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Q2 SOTI Security Preview: Tor Pros and Cons

The Q2 2015 State of the Internet Security Report (SOTI Security) is due out in the next couple of weeks, and today we continue previewing various sections. 

Tuesday we told you about security risks that come into play when third-party plug-ins are used with Wordpress. Yesterday we looked at attack vectors the bad guys favored in Q2. Today we look at the security risks businesses face when using Tor.

The Onion Router (Tor) concept was a Defense Advanced Research Projects Agency (DARPA) project that was originally created to enable US Navy personnel to conduct Open Source Intelligence (OSINT) operations without disclosing their source IP addresses, and potentially their location. A few years afterwards, a group of computer scientists implemented it, and the US Naval Research Laboratory released it as open source software.

The Tor project uses a concept called onion routing, which ensures the entry node to the network is not the same as the exit node. This process creates anonymity for the client when interacting with the destination system. By hopping among internal nodes, it could theoretically be impossible to detect the origin of the request. However, a number of cyberattacks have attempted to unmask Tor users, using network analysis, metasploit and relay early cells.

Due to the promise of anonymity, Tor became popular among diverse groups including:
● People under censorship who seek access to information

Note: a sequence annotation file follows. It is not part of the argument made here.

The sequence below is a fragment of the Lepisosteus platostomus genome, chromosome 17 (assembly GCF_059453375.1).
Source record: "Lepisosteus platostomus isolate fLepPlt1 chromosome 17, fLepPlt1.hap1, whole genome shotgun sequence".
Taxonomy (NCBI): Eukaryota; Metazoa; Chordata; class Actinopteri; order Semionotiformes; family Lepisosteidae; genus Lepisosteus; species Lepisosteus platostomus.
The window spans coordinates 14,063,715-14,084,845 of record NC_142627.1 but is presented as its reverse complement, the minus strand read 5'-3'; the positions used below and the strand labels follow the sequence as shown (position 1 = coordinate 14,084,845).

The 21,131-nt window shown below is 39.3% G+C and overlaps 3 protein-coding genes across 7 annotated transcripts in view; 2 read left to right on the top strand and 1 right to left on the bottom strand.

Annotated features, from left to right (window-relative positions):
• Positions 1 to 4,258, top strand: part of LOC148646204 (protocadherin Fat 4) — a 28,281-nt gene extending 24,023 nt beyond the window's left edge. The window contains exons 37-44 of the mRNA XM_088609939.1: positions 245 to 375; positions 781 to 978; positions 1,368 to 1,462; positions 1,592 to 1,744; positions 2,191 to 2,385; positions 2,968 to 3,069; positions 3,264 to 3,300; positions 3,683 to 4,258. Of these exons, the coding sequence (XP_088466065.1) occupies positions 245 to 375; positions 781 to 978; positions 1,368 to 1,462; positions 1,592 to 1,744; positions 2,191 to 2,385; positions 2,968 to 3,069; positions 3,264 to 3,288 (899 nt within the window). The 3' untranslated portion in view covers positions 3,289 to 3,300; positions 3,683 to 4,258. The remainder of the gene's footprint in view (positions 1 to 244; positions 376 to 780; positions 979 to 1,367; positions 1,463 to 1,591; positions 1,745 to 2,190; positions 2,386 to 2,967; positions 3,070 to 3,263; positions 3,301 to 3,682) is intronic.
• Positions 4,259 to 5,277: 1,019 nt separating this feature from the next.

● People who care about their privacy and do not want to be tracked
● Malicious actors who want to hide their location from law enforcement

The benefit of anonymity for Tor users is obvious; however, its value is not the same for website owners. There are many industries, such as financial services, that employ user-profiling techniques to help prevent fraud. The Tor network complicates this process. On the other hand, many ecommerce sites don't place importance on where users originate as long as they provide valid credit card data when purchasing their products.

The question becomes, Should you allow connections from Tor to your website? As outlined above, it is highly dependent upon your business model and risk tolerance. This section will provide analysis that shows the overall risk of malicious traffic emanating from Tor vs. non-Tor traffic.

To read the full story, pre-register for your copy of the Q2 2015 State of the Internet Security Report.

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